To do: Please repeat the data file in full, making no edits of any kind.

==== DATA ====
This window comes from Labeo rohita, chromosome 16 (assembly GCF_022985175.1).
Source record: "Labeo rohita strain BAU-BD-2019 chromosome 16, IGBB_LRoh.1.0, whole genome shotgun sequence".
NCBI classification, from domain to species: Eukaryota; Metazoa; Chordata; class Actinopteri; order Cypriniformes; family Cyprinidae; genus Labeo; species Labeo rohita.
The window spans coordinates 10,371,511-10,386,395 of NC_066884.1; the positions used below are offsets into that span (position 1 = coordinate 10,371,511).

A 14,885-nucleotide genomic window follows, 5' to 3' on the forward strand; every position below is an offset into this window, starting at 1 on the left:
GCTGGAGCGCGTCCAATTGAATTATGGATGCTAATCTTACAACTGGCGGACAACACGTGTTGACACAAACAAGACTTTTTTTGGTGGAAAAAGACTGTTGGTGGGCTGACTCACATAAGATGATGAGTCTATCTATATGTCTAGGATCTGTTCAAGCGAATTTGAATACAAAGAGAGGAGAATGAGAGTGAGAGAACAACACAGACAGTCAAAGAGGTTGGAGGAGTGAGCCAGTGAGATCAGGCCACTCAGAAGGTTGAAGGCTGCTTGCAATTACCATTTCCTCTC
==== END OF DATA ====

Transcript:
This window comes from Labeo rohita, chromosome 16 (assembly GCF_022985175.1).
Source record: "Labeo rohita strain BAU-BD-2019 chromosome 16, IGBB_LRoh.1.0, whole genome shotgun sequence".
NCBI classification, from domain to species: Eukaryota; Metazoa; Chordata; class Actinopteri; order Cypriniformes; family Cyprinidae; genus Labeo; species Labeo rohita.
The window spans coordinates 10,371,511-10,386,395 of NC_066884.1; the positions used below are offsets into that span (position 1 = coordinate 10,371,511).

A 14,885-nucleotide genomic window follows, 5' to 3' on the forward strand; every position below is an offset into this window, starting at 1 on the left:
GCTGGAGCGCGTCCAATTGAATTATGGATGCTAATCTTACAACTGGCGGACAACACGTGTTGACACAAACAAGACTTTTTTTGGTGGAAAAAGACTGTTGGTGGGCTGACTCACATAAGATGATGAGTCTATCTATATGTCTAGGATCTGTTCAAGCGAATTTGAATACAAAGAGAGGAGAATGAGAGTGAGAGAACAACACAGACAGTCAAAGAGGTTGGAGGAGTGAGCCAGTGAGATCAGGCCACTCAGAAGGTTGAAGGCTGCTTGCAATTACCATTTCCTCTC